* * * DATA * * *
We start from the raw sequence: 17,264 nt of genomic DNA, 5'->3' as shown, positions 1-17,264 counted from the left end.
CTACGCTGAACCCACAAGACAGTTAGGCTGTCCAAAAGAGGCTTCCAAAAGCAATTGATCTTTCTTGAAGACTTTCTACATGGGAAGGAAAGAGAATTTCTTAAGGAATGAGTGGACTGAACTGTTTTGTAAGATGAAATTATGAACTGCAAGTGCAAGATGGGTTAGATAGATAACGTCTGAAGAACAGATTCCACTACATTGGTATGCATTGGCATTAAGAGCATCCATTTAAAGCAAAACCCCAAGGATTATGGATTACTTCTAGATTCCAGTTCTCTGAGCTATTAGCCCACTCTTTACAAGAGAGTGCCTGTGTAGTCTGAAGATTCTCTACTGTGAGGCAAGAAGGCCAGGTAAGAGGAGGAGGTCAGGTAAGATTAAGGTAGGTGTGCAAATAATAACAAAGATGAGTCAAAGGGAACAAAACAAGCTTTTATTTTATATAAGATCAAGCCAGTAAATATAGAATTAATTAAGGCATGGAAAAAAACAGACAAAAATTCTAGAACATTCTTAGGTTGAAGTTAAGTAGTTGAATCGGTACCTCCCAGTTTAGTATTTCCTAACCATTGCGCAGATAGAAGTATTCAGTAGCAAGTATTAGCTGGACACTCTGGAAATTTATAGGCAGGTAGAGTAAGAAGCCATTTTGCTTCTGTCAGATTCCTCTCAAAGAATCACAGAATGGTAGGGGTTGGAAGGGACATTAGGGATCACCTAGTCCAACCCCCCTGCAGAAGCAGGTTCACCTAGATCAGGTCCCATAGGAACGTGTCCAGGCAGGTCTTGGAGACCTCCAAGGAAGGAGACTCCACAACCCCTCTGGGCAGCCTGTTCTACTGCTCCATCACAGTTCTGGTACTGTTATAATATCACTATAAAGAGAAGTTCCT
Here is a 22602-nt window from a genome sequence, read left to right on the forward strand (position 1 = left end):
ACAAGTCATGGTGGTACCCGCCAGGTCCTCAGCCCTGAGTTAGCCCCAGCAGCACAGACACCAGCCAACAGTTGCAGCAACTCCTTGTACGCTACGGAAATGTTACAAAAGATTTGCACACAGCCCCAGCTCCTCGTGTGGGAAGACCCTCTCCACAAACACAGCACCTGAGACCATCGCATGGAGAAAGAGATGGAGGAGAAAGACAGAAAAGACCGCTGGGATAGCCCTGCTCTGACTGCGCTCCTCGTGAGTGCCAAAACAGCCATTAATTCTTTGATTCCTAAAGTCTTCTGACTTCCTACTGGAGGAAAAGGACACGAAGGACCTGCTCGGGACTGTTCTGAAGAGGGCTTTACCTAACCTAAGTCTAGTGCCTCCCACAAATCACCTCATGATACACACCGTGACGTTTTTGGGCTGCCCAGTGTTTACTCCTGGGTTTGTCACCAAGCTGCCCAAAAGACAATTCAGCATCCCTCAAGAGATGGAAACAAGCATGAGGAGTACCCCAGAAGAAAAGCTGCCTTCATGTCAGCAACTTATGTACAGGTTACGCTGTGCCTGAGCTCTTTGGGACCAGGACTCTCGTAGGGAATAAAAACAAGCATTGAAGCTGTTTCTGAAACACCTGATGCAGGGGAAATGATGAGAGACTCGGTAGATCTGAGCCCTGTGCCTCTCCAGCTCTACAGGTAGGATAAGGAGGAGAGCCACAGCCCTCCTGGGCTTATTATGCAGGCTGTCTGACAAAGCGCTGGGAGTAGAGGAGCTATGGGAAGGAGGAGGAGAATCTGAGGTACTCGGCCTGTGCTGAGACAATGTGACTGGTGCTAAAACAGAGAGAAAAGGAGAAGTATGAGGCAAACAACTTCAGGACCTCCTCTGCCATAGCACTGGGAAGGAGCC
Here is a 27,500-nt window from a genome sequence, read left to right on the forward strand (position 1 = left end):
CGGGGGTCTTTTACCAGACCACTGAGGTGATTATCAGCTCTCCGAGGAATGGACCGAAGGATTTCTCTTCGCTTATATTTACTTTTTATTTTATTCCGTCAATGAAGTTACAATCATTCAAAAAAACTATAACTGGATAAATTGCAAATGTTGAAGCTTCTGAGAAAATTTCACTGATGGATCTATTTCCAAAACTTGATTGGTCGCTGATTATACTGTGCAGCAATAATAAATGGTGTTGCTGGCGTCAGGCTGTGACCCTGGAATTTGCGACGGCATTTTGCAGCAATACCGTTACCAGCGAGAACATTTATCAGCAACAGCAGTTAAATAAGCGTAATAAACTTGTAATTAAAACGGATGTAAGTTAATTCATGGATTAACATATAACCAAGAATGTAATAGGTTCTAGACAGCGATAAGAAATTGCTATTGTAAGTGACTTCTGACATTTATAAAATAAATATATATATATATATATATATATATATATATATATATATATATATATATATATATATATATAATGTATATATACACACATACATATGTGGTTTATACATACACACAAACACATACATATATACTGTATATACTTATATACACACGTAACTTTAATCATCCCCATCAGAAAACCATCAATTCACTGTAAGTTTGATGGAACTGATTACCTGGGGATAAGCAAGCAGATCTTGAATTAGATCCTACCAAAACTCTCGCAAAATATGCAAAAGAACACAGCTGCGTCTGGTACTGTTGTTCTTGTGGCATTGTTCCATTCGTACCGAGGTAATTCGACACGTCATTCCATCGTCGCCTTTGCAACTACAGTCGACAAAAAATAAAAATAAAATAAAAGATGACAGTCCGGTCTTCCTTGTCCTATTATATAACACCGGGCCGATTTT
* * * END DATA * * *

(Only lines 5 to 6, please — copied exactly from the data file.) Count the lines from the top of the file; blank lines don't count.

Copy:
Here is a 27,500-nt window from a genome sequence, read left to right on the forward strand (position 1 = left end):
CGGGGGTCTTTTACCAGACCACTGAGGTGATTATCAGCTCTCCGAGGAATGGACCGAAGGATTTCTCTTCGCTTATATTTACTTTTTATTTTATTCCGTCAATGAAGTTACAATCATTCAAAAAAACTATAACTGGATAAATTGCAAATGTTGAAGCTTCTGAGAAAATTTCACTGATGGATCTATTTCCAAAACTTGATTGGTCGCTGATTATACTGTGCAGCAATAATAAATGGTGTTGCTGGCGTCAGGCTGTGACCCTGGAATTTGCGACGGCATTTTGCAGCAATACCGTTACCAGCGAGAACATTTATCAGCAACAGCAGTTAAATAAGCGTAATAAACTTGTAATTAAAACGGATGTAAGTTAATTCATGGATTAACATATAACCAAGAATGTAATAGGTTCTAGACAGCGATAAGAAATTGCTATTGTAAGTGACTTCTGACATTTATAAAATAAATATATATATATATATATATATATATATATATATATATATATATATATATATATATATATATAATGTATATATACACACATACATATGTGGTTTATACATACACACAAACACATACATATATACTGTATATACTTATATACACACGTAACTTTAATCATCCCCATCAGAAAACCATCAATTCACTGTAAGTTTGATGGAACTGATTACCTGGGGATAAGCAAGCAGATCTTGAATTAGATCCTACCAAAACTCTCGCAAAATATGCAAAAGAACACAGCTGCGTCTGGTACTGTTGTTCTTGTGGCATTGTTCCATTCGTACCGAGGTAATTCGACACGTCATTCCATCGTCGCCTTTGCAACTACAGTCGACAAAAAATAAAAATAAAATAAAAGATGACAGTCCGGTCTTCCTTGTCCTATTATATAACACCGGGCCGATTTT